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This is the critque from the professor:
I evaluate draft 3.1 not on grammar, typos, or even awkward phrasing, although I may list that in your individual draft feedback in the main menu in the interactive web. What Iâ€™m looking for is a clear statement of the â€œstakeholdersâ€ that you find in your current issue. In many cases, this will be politicians and political parties, but in some cases it is simply those who benefit from the crisis and to some degree support it, and those who do not benefit and are opposing, or at least oppose measures that might relieve the crisis. So weâ€™re talking about â€œinterest groupsâ€ that compete with each other and are either causing the crisis or mitigating it. Remember that you are not supposed to argue, but are supposed to present well researched analysis of all sides. I may have highlighted or commented on your text, so be sure to look at it in Blackboard.
The most important sentence is your first sentence, and the most important paragraph is your first paragraph. You want to avoid what I call â€œfluffâ€ in that first sentence, which is a general, philosophical, open-ended comment that neither startles the reader nor provides the reader new information. You want to make the reader think that he or she is going to read something unusual and informing in the rest of the document, and a weak first sentence in a weak first paragraph doesnâ€™t do that. In addition, you want to tell the reader â€œwhat/why,â€ or what it is youâ€™re going to be writing about and why you are writing it. There is absolutely no need to tell your college-educated reader that abortion is when a woman decides to terminate her pregnancy. He should take that sentence out, and I see no reason to include the second sentence either. You should start with the third sentence, but provide some dramatic data that indicates how many abortions are performed each year. The number is quite high and would certainly generate the interest of the reader. In any case, it’s wrong to say “some people feel that abortion should be made legal,” and should be phrased “a majority of Americans believe that abortion should continue to be legal.” Then provide that statistic. You make the claim that “the majority of Americans feel that life is sacred and that people should not be granted the right to abort, but from everything I read that simply not true. Research that statement.
Iâ€™m not even sure that you can say that Donald Trump believes that “abortion should be banned completely,” depending upon what you mean by “completely.” My understanding is that Trump would accept abortion in the cases of rape and incest, so that’s not “completely.” Again, research what it is you’re saying, and don’t simply speculate. I don’t think Jelen is saying what you think he is saying. Be sure that you quote these very controversial statements so I can check the sources. The polls that I have read say that a majority of Americans in the majority of American women support the right to an abortion. If you have contrary information, you need to quote it so the reader can check your sources.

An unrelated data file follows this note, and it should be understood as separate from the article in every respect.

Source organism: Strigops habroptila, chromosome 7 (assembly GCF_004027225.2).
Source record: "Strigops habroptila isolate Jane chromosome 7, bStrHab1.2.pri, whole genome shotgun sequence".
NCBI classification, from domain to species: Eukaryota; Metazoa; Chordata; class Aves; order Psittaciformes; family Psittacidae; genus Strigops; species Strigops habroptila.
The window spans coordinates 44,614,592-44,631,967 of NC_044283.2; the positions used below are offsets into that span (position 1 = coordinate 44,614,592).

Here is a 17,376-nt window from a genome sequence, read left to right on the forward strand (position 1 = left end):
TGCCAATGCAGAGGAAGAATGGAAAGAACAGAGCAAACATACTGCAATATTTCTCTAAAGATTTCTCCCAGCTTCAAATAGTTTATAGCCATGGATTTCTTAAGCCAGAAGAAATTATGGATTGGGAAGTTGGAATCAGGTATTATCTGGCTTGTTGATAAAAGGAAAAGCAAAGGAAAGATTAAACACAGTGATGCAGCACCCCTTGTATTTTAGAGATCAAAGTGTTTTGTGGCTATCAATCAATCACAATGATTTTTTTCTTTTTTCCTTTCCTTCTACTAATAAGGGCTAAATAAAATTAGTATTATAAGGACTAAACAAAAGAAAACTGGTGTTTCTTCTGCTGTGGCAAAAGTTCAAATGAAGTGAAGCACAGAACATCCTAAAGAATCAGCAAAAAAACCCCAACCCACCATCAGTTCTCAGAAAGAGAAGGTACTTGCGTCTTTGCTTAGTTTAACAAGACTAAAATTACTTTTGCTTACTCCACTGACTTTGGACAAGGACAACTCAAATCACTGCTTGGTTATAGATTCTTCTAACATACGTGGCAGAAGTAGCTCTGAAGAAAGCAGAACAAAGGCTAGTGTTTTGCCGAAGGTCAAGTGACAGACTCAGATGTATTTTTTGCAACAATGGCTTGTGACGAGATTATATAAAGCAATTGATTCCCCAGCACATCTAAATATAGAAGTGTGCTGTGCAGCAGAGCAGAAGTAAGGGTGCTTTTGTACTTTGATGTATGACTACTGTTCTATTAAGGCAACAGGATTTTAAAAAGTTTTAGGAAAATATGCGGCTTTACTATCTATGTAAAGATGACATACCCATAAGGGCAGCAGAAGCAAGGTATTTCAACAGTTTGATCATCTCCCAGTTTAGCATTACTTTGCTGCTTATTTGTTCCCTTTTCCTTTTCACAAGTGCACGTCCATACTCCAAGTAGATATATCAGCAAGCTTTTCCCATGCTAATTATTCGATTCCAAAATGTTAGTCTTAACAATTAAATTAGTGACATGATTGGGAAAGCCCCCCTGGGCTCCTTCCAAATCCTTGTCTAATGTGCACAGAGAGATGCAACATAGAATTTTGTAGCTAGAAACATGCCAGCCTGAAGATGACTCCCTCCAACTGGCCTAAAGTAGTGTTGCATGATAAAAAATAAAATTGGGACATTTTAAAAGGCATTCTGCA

For this class, I strongly encourage students to use quotations and not summary or paraphrase when they use sourced research. Quotations are much more easily tracked down and validated than is summary or paraphrase. Later on in your academic career, your teachers will want you to use intelligent summary and paraphrase, but for this class I would much prefer quotations.
I hope what you don’t carry over into your draft 3.2 are these speculations you are making about what people believe. You really can make decisions about what politicians are doing or what “most women” believe unless you provide specific quotations and specific data from research material. When I look at that Jelen work cited entry, I see something called “U. A.: Praeger, 2015,” and I wonder what that is. Your works cited does not correctly identify this article: if it is a print publication, then you have to identify the publisher, the publisher city, and you don’t make clear what the real publisher is.
Also you say “the church is strongly opposed to abortion,” but you don’t say which church. There are Christian denominations that are not opposed to abortion. So this is a problem, you are making statements that I cannot check your sources for and in many cases are simply speculations. I hope you improve this process in your draft 3.2. It is very important that your teacher can find the sources that you have named in check the information you are deriving from them. Much of what you say in this draft does not jibe with my understanding of recent polls and trends. I strongly suggest that you use reliable research from our university library database, academic search complete or other databases, so that I can check how your information fits your sources.
Requirements for 3.2. Below I attached 3.1 add 400 words and revise according to teachers reccomendations.
|Works Cited||5 Items Required, MLA|
|Due||Tue, March 28|
|Turned in where?||Blackboard and Interactive Web|
For Draft 3.2 revise parts of Draft 3.1 that I have recommended and (maybe) your peers have suggested, include 5 citations in MLA Works Cited format, and increase to 800 words. You may use 3 Works Cited items from your previous essay cycles, but the information and quotations you employ in your text should be new.
Draft 3.1 was a “brainstorming draft”, but Draft 3.2 is “structuring draft”. You will be revising portions of your Draft 3.1 and increasing it to 800 words for your Draft 3.2. Your 800 words should include what I call a “Points and Particulars” structure. You should present at least three or four major points, and each Point should be supported by at least one Particular. The Points should be the main ideas, and the Particulars should be the quotes, data, statistics, or facts that back up each idea.